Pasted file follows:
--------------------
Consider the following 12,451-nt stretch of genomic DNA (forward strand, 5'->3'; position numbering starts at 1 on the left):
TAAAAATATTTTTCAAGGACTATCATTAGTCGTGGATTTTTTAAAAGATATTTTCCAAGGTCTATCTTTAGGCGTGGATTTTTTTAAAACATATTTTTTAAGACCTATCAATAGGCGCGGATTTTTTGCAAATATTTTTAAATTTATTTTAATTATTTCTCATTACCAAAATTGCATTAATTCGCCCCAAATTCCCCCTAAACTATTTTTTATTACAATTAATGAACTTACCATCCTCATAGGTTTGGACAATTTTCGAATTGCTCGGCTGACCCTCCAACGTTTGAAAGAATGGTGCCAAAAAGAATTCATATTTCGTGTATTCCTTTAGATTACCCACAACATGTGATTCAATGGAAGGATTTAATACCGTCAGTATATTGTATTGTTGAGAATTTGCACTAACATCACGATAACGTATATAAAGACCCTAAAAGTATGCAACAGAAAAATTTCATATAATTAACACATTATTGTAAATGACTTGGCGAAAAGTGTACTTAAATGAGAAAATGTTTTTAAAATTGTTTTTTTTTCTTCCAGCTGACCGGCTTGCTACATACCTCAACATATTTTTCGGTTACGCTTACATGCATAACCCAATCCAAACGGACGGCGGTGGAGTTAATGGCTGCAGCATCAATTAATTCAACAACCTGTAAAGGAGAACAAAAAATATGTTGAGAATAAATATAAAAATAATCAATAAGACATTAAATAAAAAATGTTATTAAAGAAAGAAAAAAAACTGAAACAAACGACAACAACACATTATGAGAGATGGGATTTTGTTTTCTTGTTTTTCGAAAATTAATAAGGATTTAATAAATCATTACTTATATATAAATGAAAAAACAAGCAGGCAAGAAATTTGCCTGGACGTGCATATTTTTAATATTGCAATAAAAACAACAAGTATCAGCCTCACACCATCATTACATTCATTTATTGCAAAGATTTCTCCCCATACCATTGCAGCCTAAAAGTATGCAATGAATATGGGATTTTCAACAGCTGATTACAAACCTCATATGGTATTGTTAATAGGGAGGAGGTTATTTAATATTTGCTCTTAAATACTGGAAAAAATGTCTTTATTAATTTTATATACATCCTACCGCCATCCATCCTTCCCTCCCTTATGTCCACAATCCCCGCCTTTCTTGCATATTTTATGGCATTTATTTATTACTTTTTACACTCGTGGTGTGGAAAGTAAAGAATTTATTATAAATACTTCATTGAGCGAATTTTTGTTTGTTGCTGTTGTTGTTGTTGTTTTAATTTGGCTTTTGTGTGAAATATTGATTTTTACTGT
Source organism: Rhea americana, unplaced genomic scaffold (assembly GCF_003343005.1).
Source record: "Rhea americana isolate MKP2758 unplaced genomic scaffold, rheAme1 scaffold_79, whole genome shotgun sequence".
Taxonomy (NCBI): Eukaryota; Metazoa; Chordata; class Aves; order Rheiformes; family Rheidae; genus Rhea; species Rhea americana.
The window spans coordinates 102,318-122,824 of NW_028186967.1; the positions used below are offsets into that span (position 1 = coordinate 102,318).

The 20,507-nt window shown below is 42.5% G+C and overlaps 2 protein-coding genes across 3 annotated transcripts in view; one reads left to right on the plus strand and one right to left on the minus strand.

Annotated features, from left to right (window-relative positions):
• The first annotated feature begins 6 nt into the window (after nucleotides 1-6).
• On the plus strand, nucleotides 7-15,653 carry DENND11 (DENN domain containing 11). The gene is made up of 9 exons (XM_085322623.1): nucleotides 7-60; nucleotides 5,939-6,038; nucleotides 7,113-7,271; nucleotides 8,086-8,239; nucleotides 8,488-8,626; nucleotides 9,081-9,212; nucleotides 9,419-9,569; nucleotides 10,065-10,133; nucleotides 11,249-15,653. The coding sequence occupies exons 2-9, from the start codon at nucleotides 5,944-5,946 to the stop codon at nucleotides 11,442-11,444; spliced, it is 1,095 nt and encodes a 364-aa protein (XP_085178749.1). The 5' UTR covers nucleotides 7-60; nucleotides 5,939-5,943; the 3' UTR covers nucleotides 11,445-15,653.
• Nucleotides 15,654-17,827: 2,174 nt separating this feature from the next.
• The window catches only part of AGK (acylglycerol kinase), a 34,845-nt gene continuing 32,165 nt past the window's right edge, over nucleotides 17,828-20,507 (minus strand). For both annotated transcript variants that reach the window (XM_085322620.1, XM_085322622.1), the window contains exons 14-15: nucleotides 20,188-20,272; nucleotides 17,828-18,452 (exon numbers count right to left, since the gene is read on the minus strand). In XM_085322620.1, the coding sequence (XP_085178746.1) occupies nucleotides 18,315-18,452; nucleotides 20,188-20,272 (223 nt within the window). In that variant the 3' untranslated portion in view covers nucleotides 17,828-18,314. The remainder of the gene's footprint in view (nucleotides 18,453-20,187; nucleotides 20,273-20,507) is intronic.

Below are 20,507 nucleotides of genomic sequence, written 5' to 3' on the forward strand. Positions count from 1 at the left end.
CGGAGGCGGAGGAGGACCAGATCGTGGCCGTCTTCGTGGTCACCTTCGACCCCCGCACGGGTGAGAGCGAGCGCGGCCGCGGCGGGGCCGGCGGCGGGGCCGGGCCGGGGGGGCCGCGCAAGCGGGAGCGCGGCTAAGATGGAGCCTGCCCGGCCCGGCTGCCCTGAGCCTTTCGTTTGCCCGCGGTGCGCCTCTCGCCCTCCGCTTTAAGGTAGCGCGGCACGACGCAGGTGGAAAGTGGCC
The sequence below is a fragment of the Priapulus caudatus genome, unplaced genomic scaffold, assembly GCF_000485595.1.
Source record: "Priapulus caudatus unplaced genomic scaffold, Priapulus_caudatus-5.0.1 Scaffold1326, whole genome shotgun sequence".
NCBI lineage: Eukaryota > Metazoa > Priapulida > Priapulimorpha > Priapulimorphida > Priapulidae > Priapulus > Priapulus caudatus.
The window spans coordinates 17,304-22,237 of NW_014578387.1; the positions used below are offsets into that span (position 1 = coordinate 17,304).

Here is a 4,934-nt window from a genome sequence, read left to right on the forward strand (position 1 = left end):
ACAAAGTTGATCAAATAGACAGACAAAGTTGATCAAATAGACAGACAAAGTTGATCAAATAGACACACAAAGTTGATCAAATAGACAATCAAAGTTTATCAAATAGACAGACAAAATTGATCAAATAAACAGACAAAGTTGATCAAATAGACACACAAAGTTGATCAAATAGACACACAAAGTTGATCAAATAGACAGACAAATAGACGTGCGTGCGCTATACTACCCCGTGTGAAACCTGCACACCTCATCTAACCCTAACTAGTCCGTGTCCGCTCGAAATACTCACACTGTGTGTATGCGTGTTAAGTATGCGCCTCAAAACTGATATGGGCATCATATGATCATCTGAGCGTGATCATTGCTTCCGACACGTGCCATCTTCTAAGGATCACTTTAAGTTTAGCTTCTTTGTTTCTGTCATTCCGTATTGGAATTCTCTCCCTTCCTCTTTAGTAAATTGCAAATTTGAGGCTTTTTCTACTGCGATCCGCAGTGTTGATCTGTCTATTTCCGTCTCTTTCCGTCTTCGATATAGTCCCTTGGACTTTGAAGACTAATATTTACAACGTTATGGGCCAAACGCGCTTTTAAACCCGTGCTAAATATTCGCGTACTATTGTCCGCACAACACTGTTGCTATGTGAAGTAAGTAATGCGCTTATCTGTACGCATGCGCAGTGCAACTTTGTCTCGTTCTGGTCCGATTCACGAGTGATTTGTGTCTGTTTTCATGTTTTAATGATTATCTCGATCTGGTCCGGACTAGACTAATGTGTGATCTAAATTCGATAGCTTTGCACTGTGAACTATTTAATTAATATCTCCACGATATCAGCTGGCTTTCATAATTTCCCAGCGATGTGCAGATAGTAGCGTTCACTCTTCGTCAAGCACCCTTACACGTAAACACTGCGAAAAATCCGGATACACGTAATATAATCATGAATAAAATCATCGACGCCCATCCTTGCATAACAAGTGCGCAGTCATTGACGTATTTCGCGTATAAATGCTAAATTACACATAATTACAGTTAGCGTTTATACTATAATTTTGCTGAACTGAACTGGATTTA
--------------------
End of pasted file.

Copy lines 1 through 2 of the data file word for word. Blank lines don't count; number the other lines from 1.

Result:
Consider the following 12,451-nt stretch of genomic DNA (forward strand, 5'->3'; position numbering starts at 1 on the left):
TAAAAATATTTTTCAAGGACTATCATTAGTCGTGGATTTTTTAAAAGATATTTTCCAAGGTCTATCTTTAGGCGTGGATTTTTTTAAAACATATTTTTTAAGACCTATCAATAGGCGCGGATTTTTTGCAAATATTTTTAAATTTATTTTAATTATTTCTCATTACCAAAATTGCATTAATTCGCCCCAAATTCCCCCTAAACTATTTTTTATTACAATTAATGAACTTACCATCCTCATAGGTTTGGACAATTTTCGAATTGCTCGGCTGACCCTCCAACGTTTGAAAGAATGGTGCCAAAAAGAATTCATATTTCGTGTATTCCTTTAGATTACCCACAACATGTGATTCAATGGAAGGATTTAATACCGTCAGTATATTGTATTGTTGAGAATTTGCACTAACATCACGATAACGTATATAAAGACCCTAAAAGTATGCAACAGAAAAATTTCATATAATTAACACATTATTGTAAATGACTTGGCGAAAAGTGTACTTAAATGAGAAAATGTTTTTAAAATTGTTTTTTTTTCTTCCAGCTGACCGGCTTGCTACATACCTCAACATATTTTTCGGTTACGCTTACATGCATAACCCAATCCAAACGGACGGCGGTGGAGTTAATGGCTGCAGCATCAATTAATTCAACAACCTGTAAAGGAGAACAAAAAATATGTTGAGAATAAATATAAAAATAATCAATAAGACATTAAATAAAAAATGTTATTAAAGAAAGAAAAAAAACTGAAACAAACGACAACAACACATTATGAGAGATGGGATTTTGTTTTCTTGTTTTTCGAAAATTAATAAGGATTTAATAAATCATTACTTATATATAAATGAAAAAACAAGCAGGCAAGAAATTTGCCTGGACGTGCATATTTTTAATATTGCAATAAAAACAACAAGTATCAGCCTCACACCATCATTACATTCATTTATTGCAAAGATTTCTCCCCATACCATTGCAGCCTAAAAGTATGCAATGAATATGGGATTTTCAACAGCTGATTACAAACCTCATATGGTATTGTTAATAGGGAGGAGGTTATTTAATATTTGCTCTTAAATACTGGAAAAAATGTCTTTATTAATTTTATATACATCCTACCGCCATCCATCCTTCCCTCCCTTATGTCCACAATCCCCGCCTTTCTTGCATATTTTATGGCATTTATTTATTACTTTTTACACTCGTGGTGTGGAAAGTAAAGAATTTATTATAAATACTTCATTGAGCGAATTTTTGTTTGTTGCTGTTGTTGTTGTTGTTTTAATTTGGCTTTTGTGTGAAATATTGATTTTTACTGT